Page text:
Create an account

Seriously, you need to establish a savings account just for your pet’s care, into which you regularly deposit money. Even $10 a week will turn into $520 in one year. Earmark that account for pet emergencies only then congratulate yourself on being a responsible pet owner.

First published: 10-16-15; Revised & Updated 7-2-19

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17 replies
  1. Chrissy Goff
    Chrissy Goff says:

    I have a credit card for emergencies for my pet care and a savings account just in case. Have never used the credit card but if savings isn’t enough I have that option. I am not saying use a credit card but to have an empty one for emergencies for back up can never hurt.

  2. Mary Wilson
    Mary Wilson says:

    My vet recommended Costco dog food. There are a few kinds to choose from. I am one who feeds my dog the same foods I eat as well. A few months ago, he tore both his ACLs. Surgery was recommended, I said no. I wasn’t ready to let him go so I opted for conservative care. This consisted of extreme rest, no walks, no running the yard, no steps, meds and chiropractic care. Long story short, he has made a full recovery. I will continue the chiropractic care and not let him run wild too often. My dog is a Great Dane/Great Pyrenees mix and is 2 years old.

  3. NF
    NF says:

    I have 5 dogs currently. One of my biggest savings is cooking for them. I have a dedicated crock pot and cook once or twice a week. I mix this mulligan stew with decent dry food. I freeze excess. Dogs with sensitive tummies get rice/chicken gruel made in crock pot. I do not recommend this if your dog has specific medical problems like diabetes, pancreatitis etc. this is for “normal” healthy dogs. They thrive on it.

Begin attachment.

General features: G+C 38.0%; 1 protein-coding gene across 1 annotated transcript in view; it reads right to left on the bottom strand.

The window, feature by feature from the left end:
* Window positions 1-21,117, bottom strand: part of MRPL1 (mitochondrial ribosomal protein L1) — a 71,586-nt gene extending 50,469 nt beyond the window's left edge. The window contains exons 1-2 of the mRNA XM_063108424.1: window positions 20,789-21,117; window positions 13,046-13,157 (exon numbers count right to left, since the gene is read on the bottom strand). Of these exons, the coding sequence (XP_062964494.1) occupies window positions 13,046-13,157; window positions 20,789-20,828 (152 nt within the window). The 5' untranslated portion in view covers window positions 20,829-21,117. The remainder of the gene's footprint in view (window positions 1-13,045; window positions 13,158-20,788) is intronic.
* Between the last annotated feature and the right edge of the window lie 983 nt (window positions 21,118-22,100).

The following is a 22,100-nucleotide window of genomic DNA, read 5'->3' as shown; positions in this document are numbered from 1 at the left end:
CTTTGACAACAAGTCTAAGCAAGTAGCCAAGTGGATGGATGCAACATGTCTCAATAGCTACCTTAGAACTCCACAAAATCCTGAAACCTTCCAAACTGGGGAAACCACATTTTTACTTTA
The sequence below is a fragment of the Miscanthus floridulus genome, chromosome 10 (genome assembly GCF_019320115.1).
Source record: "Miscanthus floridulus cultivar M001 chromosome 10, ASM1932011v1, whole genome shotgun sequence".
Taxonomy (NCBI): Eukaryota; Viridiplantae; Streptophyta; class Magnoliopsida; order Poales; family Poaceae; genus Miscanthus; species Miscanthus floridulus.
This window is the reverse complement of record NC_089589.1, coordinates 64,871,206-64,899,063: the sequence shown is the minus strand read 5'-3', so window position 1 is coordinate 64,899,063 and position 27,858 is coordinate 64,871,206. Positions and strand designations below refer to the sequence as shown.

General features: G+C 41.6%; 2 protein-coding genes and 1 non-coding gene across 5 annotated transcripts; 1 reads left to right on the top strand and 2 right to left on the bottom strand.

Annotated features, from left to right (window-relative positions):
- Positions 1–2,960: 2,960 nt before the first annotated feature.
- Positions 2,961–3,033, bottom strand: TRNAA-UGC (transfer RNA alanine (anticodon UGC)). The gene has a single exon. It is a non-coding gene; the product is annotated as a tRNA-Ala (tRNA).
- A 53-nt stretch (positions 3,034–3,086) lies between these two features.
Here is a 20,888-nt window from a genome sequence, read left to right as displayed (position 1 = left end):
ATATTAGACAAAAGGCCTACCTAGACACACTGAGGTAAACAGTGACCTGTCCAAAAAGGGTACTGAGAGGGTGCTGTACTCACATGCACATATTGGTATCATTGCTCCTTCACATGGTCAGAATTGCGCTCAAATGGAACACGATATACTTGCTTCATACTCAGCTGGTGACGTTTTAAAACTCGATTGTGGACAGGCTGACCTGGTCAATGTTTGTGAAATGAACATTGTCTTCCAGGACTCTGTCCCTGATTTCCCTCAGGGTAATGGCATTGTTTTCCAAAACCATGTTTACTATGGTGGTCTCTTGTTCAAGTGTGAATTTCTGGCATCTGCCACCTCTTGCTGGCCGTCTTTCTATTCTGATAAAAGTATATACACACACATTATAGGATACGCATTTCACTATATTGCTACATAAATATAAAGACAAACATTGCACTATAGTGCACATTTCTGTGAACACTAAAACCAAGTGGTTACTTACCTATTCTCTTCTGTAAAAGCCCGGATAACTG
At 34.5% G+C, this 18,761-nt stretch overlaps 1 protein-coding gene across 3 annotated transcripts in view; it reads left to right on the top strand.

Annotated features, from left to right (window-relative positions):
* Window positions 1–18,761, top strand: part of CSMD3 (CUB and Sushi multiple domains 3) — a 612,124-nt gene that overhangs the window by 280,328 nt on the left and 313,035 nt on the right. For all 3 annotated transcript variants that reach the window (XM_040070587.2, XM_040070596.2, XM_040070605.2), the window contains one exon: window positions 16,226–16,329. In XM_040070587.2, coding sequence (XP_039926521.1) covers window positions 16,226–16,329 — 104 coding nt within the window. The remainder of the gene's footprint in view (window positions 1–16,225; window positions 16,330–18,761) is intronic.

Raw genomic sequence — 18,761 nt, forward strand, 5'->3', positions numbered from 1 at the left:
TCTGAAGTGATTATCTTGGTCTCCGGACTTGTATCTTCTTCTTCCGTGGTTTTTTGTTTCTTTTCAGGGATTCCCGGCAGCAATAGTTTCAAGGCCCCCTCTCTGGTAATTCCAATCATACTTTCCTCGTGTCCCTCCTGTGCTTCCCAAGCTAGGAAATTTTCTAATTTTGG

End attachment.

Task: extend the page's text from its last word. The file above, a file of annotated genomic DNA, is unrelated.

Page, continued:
4. Cynthia L Catts
    Cynthia L Catts says:

    Don’t mean to be rude, but don’t suggest feeding pet food from the grocery store. Most of their brands are basically junk food for animals. Choose a higher quality food, without corn, soy and other fillers. Keep in mind: vets get very little training around nutrition and it’s taught by people involved with the pet food industry, which should be an obvious sign of a conflict of interest.

    • Mary Hunt
      Mary Hunt says:

      Cynthia … I suggest you do some independent research! What you say is just not factually correct. I invite you and all my pet parents to peruse the AAAFO website, linked in the post.

      • Marla
        Marla says:

        I HAVE done independent research and I agree with Cynthia.